Tuesday, December 28, 2010

Christmas 2010

Christmas this year did not happen the way we thought it would.  Just a couple of months ago, we thought we'd be spending Christmas in Ethiopia, meeting our daughter for the first time.  I have to say that it was hard for me to feel like celebrating.  After all the time we had put into this adoption, it seemed that we were finally near the finish line.  Now the finish line has fallen off the horizon, totally out of view.  If we had known two years ago that this path to adoption would lead us to the heartbreak that we have been through, I don't know if I would have wanted to do it.  I certainly would not have approached it with the hopeful optimism that I approached it with back then. 

I've thought a lot lately about the story in Genesis where Jacob wrestles with God.  God tells Jacob that he has struggled both with man and with God and that he (Jacob) has overcome.  I feel like I've been doing a lot of wrestling and struggling lately, but I don't feel like I have gotten much resolution.  We had the chance to see the Christmas program at the church James grew up in while we were there for Christmas.  One of the songs the choir sang was "Take my Life and let it Be."

Take my life, and let it be
Consecrated, Lord, to Thee;
Take my moments and my days,
Let them flow in ceaseless praise,
Let them flow in ceaseless praise.

Take my hands, and let them move
At the impulse of Thy love;
Take my feet and let them be
Swift and beautiful for Thee,
Swift and beautiful for Thee.

Take my voice, and let me sing
Always, only, for my King;
Take my lips, and let them be
Filled with messages from Thee,
Filled with messages from Thee.

Take my silver and my gold;
Not a mite would I withhold;
Take my intellect, and use
Every power as Thou shalt choose,
Every power as Thou shalt choose.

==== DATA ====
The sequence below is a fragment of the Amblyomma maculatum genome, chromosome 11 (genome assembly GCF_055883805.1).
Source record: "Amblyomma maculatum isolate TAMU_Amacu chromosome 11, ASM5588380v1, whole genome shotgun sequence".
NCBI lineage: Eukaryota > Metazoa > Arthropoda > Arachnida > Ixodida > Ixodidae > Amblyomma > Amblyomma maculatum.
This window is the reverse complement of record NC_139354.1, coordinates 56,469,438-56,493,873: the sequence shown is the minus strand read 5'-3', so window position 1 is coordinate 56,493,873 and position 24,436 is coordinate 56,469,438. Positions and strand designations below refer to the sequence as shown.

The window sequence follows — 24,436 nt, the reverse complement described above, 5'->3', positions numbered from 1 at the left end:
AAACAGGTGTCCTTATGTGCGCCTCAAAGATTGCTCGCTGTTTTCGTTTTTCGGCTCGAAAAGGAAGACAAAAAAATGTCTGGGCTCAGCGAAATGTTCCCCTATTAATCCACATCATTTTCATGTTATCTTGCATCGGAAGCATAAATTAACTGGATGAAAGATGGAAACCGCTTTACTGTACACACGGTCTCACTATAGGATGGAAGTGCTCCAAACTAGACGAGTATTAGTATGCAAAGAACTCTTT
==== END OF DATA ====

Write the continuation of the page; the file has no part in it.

Take my will, and make it Thine;
It shall be no longer mine.
Take my heart; it is Thine own;
It shall be Thy royal throne,
It shall be Thy royal throne.

Take my love; my Lord, I pour
At Thy feet its treasure-store.
Take myself, and I will be
Ever, only, all for Thee,
Ever, only, all for Thee.

I will confess, that song brought hot tears of anger to my eyes.  While I know that God has a purpose for all things, it has been hard for me not to be angry with Him.  We both feel that the call to adopt was from that Lord, and we both would willingly go anywhere on this earth that He sent us to.  We both believe that the church is called to be the hands and feet of Christ, and serving as a part of His body is our delightful duty.  We poured ourselves into this adoption.  We answered the call to adopt.  We gave of our time, our money, and our hearts, and all we have to show for it so far is broken hearts.  Just because you are willing to be obedient to God, it doesn't mean that your life here on this earth will be full of happy endings.  It is certainly painful to wait on the goodness of God. 

During the season of Advent this year, I wondered what it was like for Mary to obey God when it very well could have cost her life.  Getting pregnant before you were married was quite a scandal in her community.  Was she scared?  Did she doubt God?  I don't know, but we do know how the story ended.  She was faithful, Joseph stayed with her and she saw her Son bring redemption.

Have you cursed at the wind
Have you cried to the heavens
Have you fought with this mercy you don't understand?

Monday, December 13, 2010


We got some sad news from Ethiopia.  Baby D passed away.  We do not know when it happened or what her cause of death was.  She was dealing with several medical problems, so it could have any of those issues or perhaps something else that we were unaware of.  While we are sad about this, we knew that this would be a likely outcome.  While we were trying to make the decision as to whether or not we should continue with our adoption of Baby D, we had wondered if she would even live to the end of December - when our court date was.  We do not know for sure if our agency will continue to work with the orphanage where Baby D was, or if there will be any consequences for any of the staff their that may have played a role in Baby D's demise.  We are confident that our agency did what they could to advocate for Baby D, but since the staff at the orphanage were not their employees, our agency could not control what may or may not have happened there.  We are so thankful to have closure in this situation.